# Convergence tests in Markov Chain Monte Carlo

For a relatively simple Markov chain Monte Carlo process, such as using Metropolis to find calculate thermal averages for an Ising model, how is it possible to determine whether quantities have converged?

If one knows the autocorrelation time, this seems relatively simple. You just run it for a sufficiently high multiple of this time and Bob's your uncle.

If you don't know the autocorrelation time, it would seem more complex. No matter how hard you try to ensure that your averages have converged, there's always the possibility that it is stuck in a local minima. This is especially troublesome if the autocorrelation time scales polynomially or even exponentially with the system size.

So how can you ensure that the quantities really have converged? What convergence tests are not fooled by local minima? I read here recently about the method of logarithmic binning. Could that do the job?

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I think there are almost by definition no such tests. Suppose you use a 'bad' (non-cluster) algorithm on the Ising model in the broken phase, then indeed you can simulate for days getting wrong estimates for your observables. However, your data will be perfectly consistent and no data analysis/binning/whatever will tell you that you're wrong, unless you extend the runtime of your simulation. –  Vibert Jun 8 at 20:49
Yes, it's a difficult problem. Nevertheless, in simple enough situations, such as the one mentioned here, it is possible to implement a perfect simulation algorithm, i.e., one that returns (after a random, but almost surely finite, time) a configuration sampled exactly from the Gibbs measure. Relevant keywords are: Propp-Wilson algorithm and coupling from the past. –  Yvan Velenik Jun 8 at 21:53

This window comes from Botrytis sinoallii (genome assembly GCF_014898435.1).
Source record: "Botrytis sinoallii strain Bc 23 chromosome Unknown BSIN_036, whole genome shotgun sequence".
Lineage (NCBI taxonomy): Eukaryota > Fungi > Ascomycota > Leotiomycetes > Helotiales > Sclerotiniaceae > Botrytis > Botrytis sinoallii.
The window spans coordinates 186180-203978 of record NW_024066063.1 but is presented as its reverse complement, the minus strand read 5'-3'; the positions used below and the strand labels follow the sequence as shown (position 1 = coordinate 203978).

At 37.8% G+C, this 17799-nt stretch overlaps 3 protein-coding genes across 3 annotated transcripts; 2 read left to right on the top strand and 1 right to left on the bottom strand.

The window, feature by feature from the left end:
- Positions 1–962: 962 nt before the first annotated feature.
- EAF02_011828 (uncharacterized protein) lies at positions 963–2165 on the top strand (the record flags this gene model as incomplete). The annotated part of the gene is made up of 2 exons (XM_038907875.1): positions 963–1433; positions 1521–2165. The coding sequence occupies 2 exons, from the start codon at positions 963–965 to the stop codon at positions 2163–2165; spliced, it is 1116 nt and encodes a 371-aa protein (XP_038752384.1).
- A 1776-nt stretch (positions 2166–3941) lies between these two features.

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It's very hard to prove convergence for an ensemble in statistical mechanics, for exactly the reasons you've suggested—you may be stuck moving around a local minimum, instead of sampling the complete phase space. About the best that you can do is to demonstrate likely convergence of your simulation.

However, you can do calculations to demonstrate autocorrelation of various properties. For instance, you can measure the autocorrelation of the energy function: $\left<E(t)E(t + \delta t) \right>$. Alternatively, you can use the multiscale error correlation method of Flyvbjerg and Petersen to determine when your data samples are effectively decorrelated from one another, and use that as a means of determining whether you have enough data (and to estimate the statistical error in the mean of your data samples).

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How can such a correlation method 'likely' prove convergence? How does it know about other local minima your data are not seeing? –  Vibert Jun 10 at 13:15
For starters, if you're stuck in a deep minimum, you're unlikely to get away from it. Hence your decorrelation time, as measured by the algorithm, would be quite long, relative to the length of your simulation. That would mean you've sampled relatively few independent states, which would violate the general principles behind molecular simulations (which states that large numbers of data points, generated either by time trajectories or random sampling of phase space will generate a good estimate of the "true" observable). –  aeismail Jun 10 at 16:17